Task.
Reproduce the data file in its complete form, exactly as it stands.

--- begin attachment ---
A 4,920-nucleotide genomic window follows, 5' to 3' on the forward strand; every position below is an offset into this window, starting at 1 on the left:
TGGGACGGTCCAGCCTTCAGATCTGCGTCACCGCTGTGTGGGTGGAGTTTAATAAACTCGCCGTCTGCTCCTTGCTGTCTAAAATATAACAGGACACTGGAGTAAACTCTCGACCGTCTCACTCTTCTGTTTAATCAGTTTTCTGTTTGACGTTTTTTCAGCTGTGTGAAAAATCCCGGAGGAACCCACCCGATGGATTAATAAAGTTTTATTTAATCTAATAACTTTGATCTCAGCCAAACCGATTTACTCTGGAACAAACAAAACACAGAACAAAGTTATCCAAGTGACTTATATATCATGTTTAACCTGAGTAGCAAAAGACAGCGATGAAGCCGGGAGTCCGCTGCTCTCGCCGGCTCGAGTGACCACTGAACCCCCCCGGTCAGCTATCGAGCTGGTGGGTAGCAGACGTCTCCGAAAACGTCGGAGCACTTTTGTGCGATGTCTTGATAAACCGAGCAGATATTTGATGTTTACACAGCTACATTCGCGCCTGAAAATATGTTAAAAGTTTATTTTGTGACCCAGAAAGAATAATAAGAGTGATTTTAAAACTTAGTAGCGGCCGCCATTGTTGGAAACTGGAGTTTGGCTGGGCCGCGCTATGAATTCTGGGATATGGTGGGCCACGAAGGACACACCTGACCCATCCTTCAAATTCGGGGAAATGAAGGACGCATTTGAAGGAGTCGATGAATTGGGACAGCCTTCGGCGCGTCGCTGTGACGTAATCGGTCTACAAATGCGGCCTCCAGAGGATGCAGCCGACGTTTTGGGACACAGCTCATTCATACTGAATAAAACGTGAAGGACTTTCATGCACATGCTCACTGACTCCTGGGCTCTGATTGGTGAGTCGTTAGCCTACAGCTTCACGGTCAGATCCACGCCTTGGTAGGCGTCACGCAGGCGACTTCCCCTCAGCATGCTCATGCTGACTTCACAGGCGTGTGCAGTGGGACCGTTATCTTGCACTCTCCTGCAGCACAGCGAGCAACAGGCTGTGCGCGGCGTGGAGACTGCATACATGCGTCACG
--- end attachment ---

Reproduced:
A 4,920-nucleotide genomic window follows, 5' to 3' on the forward strand; every position below is an offset into this window, starting at 1 on the left:
TGGGACGGTCCAGCCTTCAGATCTGCGTCACCGCTGTGTGGGTGGAGTTTAATAAACTCGCCGTCTGCTCCTTGCTGTCTAAAATATAACAGGACACTGGAGTAAACTCTCGACCGTCTCACTCTTCTGTTTAATCAGTTTTCTGTTTGACGTTTTTTCAGCTGTGTGAAAAATCCCGGAGGAACCCACCCGATGGATTAATAAAGTTTTATTTAATCTAATAACTTTGATCTCAGCCAAACCGATTTACTCTGGAACAAACAAAACACAGAACAAAGTTATCCAAGTGACTTATATATCATGTTTAACCTGAGTAGCAAAAGACAGCGATGAAGCCGGGAGTCCGCTGCTCTCGCCGGCTCGAGTGACCACTGAACCCCCCCGGTCAGCTATCGAGCTGGTGGGTAGCAGACGTCTCCGAAAACGTCGGAGCACTTTTGTGCGATGTCTTGATAAACCGAGCAGATATTTGATGTTTACACAGCTACATTCGCGCCTGAAAATATGTTAAAAGTTTATTTTGTGACCCAGAAAGAATAATAAGAGTGATTTTAAAACTTAGTAGCGGCCGCCATTGTTGGAAACTGGAGTTTGGCTGGGCCGCGCTATGAATTCTGGGATATGGTGGGCCACGAAGGACACACCTGACCCATCCTTCAAATTCGGGGAAATGAAGGACGCATTTGAAGGAGTCGATGAATTGGGACAGCCTTCGGCGCGTCGCTGTGACGTAATCGGTCTACAAATGCGGCCTCCAGAGGATGCAGCCGACGTTTTGGGACACAGCTCATTCATACTGAATAAAACGTGAAGGACTTTCATGCACATGCTCACTGACTCCTGGGCTCTGATTGGTGAGTCGTTAGCCTACAGCTTCACGGTCAGATCCACGCCTTGGTAGGCGTCACGCAGGCGACTTCCCCTCAGCATGCTCATGCTGACTTCACAGGCGTGTGCAGTGGGACCGTTATCTTGCACTCTCCTGCAGCACAGCGAGCAACAGGCTGTGCGCGGCGTGGAGACTGCATACATGCGTCACG